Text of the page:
位於臺東縣成功鎮, Chenggong to be more specific.
Head up folks—Taiwan’s annual 9/21 disaster drills are scheduled tomorrow (i.e. on Monday September 21). Among other things:
text message will be sent to people’s mobile phones at 9:21 a.m., warning them to “duck, take cover and then hold still,” the [Ministry of the Interior] said in a Facebook post Sunday.
A tsunami warning will also be tested, with sirens sounding across the country between 10 a.m. and 10:10 a.m., the ministry said.
Oof, thanks for that warning. There’s a decent chance I’ll be cycling along the coast tomorrow morning, and those sirens would be terrifying!
And another one at 10.
Was there an earthquake or not? I got the phone alert, but didn’t feel anything.
Just a drill. System test.
Boy, I hope this is likely-to-come-true Icon prediction refers to another drill at 10 o’clock, and not to a quake at 10 on the Richter scale.
I think the highest recorded quake ever is a 9.5 (and the distant second is a 9.2), so a 10.0 on the Richter scale would probably be a Press F for everyone living on this island (and Hong Kong, Macau, Japan, Korea, Shanghai, etc. would probably get hit bad too).
An activity that practices a particular skill and often involves repeating the same thing several times
Icon has survived an 8 pointer. If there was anything stronger coming up, I’ll let you know loud and clear.
10 am was the tsunami warning.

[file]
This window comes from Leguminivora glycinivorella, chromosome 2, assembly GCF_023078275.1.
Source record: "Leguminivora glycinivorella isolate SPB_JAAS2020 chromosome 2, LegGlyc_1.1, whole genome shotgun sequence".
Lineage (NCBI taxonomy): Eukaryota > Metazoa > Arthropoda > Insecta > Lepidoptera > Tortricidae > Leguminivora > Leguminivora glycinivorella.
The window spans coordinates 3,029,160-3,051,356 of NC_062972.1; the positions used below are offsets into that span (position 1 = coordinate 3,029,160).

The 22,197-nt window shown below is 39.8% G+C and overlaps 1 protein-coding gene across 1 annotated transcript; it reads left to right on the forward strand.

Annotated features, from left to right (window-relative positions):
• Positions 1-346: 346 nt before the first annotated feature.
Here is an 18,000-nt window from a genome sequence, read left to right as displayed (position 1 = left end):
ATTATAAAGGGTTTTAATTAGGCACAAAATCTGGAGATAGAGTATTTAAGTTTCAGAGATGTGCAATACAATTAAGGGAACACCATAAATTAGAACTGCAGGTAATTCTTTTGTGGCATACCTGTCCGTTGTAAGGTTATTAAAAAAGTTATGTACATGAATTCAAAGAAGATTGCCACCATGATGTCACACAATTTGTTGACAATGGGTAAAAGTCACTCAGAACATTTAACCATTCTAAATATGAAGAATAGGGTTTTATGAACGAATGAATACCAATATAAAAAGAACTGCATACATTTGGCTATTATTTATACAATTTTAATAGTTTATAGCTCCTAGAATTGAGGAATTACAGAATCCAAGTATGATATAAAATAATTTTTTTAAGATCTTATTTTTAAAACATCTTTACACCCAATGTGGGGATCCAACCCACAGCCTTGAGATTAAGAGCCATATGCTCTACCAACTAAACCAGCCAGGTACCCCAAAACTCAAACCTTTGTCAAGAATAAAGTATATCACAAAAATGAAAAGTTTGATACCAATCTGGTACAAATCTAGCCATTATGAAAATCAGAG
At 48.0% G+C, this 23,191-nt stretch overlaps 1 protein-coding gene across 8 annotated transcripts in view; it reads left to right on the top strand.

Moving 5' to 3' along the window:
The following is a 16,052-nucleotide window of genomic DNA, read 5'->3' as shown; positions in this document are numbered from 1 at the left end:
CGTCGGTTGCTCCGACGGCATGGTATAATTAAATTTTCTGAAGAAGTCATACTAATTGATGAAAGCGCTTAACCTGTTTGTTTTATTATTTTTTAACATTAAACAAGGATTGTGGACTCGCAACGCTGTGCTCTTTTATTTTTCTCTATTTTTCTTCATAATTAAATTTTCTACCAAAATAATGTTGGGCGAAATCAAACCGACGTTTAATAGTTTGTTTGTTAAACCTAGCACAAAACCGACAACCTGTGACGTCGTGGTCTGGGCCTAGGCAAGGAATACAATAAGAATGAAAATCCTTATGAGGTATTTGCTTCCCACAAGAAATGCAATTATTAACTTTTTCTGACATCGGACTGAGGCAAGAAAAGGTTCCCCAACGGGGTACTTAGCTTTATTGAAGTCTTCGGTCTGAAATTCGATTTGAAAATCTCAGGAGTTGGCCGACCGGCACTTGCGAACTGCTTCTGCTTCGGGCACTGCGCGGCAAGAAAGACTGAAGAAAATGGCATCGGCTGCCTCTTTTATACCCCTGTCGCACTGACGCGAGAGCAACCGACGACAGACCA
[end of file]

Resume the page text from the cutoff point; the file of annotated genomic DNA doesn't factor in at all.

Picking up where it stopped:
Forget about the 10. A seven.five in Taipei and it’s goodnight Vienna.
Oh yeah, 10 is seriously catastrophic; according to the USGS, it’s not possible (no fault is large enough), but I guess the study discussed in The Japan Times has a different opinion.
I vaguely recall an article discussing theoretical causes of even bigger “quakes”; the asteroid that took out the dinosaurs would have been around 12. I think around 16-17 the Earth becomes an asteroid belt. But causes of anything like that are coming from the skies, not from under our feet.
Ha, terrifying quote from the article about the Dino-killer: “As a geophysicist later put it to Brannen, ‘a magnitude 11 to 12 earthquake at any one location would feel like a magnitude 9 earthquake everywhere else on the planet.’”
6 pointer up we’ll have liquefaction. Adios mis flores.
She should have written 10:00. Problem solved.
My (fantastic!) grade 7 teacher, Mr. Smith, was obsessive about including units after numbers and would often fail us for test questions if we forgot to include “cm2” or whatever at the end. I think it speaks well of him that he successfully trained me to have the same obsession!
Am I missing an easy way to do superscript, or is a joke whooshing over my head? If we said the area of the circle was 5.7, we’d lose lots of points for that question. He wanted us to write 5.7 cm2, centimeters squared. (Edit: yeah, what Marco said.)